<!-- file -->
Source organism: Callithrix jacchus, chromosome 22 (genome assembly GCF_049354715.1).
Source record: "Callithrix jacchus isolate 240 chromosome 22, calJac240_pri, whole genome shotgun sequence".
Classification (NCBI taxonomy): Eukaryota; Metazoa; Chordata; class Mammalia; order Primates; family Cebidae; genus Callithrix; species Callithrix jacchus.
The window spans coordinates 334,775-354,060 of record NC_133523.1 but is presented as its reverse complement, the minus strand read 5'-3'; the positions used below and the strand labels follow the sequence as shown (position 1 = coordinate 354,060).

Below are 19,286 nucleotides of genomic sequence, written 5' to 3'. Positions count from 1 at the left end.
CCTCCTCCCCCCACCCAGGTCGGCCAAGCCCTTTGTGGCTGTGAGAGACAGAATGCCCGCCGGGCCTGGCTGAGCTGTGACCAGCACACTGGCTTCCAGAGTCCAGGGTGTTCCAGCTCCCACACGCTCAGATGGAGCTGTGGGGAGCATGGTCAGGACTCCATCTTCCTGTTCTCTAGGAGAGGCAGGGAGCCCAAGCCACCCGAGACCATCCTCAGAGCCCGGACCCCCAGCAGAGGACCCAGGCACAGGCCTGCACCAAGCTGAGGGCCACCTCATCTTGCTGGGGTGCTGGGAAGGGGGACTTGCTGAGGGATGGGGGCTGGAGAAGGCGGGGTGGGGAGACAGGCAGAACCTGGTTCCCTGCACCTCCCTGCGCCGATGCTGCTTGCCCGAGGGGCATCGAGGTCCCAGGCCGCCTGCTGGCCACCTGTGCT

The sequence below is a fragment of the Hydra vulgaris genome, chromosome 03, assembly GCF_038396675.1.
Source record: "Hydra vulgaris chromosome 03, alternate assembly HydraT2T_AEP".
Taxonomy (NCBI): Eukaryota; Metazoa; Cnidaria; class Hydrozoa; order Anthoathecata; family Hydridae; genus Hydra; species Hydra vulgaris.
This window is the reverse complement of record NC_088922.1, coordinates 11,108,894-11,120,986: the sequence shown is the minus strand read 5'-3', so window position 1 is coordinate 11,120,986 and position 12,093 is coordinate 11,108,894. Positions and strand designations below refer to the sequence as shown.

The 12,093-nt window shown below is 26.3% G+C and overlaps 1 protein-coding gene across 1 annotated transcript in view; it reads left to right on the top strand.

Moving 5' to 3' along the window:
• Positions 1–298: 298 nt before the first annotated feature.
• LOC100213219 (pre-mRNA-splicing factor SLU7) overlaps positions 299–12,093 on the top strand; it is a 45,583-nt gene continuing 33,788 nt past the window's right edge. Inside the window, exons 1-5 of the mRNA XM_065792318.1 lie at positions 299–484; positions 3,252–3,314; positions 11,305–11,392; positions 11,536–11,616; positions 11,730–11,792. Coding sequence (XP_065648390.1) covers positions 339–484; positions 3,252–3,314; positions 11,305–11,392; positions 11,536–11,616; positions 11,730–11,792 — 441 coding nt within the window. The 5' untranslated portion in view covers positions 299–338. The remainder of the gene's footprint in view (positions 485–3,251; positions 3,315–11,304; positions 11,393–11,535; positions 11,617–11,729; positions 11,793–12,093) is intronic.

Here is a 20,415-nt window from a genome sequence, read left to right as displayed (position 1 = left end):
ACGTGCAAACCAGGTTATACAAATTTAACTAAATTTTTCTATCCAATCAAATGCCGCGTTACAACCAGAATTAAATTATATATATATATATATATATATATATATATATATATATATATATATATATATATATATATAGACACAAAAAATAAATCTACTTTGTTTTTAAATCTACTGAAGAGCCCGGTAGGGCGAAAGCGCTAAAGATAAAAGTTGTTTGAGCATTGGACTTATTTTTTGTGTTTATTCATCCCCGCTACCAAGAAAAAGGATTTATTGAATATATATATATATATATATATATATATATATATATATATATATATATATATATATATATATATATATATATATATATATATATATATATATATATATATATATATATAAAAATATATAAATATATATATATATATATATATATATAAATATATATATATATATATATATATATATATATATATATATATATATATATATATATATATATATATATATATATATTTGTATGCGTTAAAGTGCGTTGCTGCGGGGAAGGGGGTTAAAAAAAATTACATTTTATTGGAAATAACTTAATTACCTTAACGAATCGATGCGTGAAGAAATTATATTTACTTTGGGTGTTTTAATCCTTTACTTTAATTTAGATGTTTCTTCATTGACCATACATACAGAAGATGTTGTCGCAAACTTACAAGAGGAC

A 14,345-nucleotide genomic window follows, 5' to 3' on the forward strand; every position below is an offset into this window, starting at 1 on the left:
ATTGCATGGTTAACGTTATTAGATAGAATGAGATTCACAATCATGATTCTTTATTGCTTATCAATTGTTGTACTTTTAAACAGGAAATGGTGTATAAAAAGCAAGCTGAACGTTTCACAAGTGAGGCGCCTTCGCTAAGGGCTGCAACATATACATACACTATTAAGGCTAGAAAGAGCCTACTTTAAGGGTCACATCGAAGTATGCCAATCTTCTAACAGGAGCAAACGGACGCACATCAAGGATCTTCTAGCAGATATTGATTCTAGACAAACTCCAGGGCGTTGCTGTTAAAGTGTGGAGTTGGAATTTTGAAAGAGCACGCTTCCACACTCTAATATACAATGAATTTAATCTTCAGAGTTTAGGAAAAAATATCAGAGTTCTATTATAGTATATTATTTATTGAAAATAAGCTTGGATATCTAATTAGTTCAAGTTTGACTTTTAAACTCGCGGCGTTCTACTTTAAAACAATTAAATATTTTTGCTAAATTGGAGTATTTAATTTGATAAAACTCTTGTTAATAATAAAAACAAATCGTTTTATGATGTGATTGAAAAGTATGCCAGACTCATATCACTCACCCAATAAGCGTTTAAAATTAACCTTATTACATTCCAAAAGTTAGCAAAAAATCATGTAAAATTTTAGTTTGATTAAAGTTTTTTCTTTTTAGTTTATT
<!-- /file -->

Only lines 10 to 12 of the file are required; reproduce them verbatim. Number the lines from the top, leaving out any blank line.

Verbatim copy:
This window is the reverse complement of record NC_088922.1, coordinates 11,108,894-11,120,986: the sequence shown is the minus strand read 5'-3', so window position 1 is coordinate 11,120,986 and position 12,093 is coordinate 11,108,894. Positions and strand designations below refer to the sequence as shown.

The 12,093-nt window shown below is 26.3% G+C and overlaps 1 protein-coding gene across 1 annotated transcript in view; it reads left to right on the top strand.

Moving 5' to 3' along the window: